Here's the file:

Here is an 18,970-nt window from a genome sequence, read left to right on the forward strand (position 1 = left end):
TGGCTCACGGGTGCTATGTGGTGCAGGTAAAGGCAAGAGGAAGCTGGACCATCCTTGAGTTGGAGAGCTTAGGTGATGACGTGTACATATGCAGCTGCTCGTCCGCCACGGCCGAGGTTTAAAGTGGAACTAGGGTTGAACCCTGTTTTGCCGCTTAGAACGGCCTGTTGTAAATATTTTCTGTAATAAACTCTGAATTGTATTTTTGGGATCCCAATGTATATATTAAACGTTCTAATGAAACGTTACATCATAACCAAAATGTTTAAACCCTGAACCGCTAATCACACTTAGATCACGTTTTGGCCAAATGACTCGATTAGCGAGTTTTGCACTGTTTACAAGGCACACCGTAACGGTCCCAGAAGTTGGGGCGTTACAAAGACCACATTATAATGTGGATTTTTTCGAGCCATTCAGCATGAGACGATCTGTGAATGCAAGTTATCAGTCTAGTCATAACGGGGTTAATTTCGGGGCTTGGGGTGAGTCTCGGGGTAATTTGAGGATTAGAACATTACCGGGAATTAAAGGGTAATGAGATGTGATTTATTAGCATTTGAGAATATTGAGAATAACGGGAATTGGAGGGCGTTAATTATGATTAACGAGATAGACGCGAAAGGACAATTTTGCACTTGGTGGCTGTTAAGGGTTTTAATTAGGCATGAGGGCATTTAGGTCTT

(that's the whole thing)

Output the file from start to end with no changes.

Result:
Here is an 18,970-nt window from a genome sequence, read left to right on the forward strand (position 1 = left end):
TGGCTCACGGGTGCTATGTGGTGCAGGTAAAGGCAAGAGGAAGCTGGACCATCCTTGAGTTGGAGAGCTTAGGTGATGACGTGTACATATGCAGCTGCTCGTCCGCCACGGCCGAGGTTTAAAGTGGAACTAGGGTTGAACCCTGTTTTGCCGCTTAGAACGGCCTGTTGTAAATATTTTCTGTAATAAACTCTGAATTGTATTTTTGGGATCCCAATGTATATATTAAACGTTCTAATGAAACGTTACATCATAACCAAAATGTTTAAACCCTGAACCGCTAATCACACTTAGATCACGTTTTGGCCAAATGACTCGATTAGCGAGTTTTGCACTGTTTACAAGGCACACCGTAACGGTCCCAGAAGTTGGGGCGTTACAAAGACCACATTATAATGTGGATTTTTTCGAGCCATTCAGCATGAGACGATCTGTGAATGCAAGTTATCAGTCTAGTCATAACGGGGTTAATTTCGGGGCTTGGGGTGAGTCTCGGGGTAATTTGAGGATTAGAACATTACCGGGAATTAAAGGGTAATGAGATGTGATTTATTAGCATTTGAGAATATTGAGAATAACGGGAATTGGAGGGCGTTAATTATGATTAACGAGATAGACGCGAAAGGACAATTTTGCACTTGGTGGCTGTTAAGGGTTTTAATTAGGCATGAGGGCATTTAGGTCTT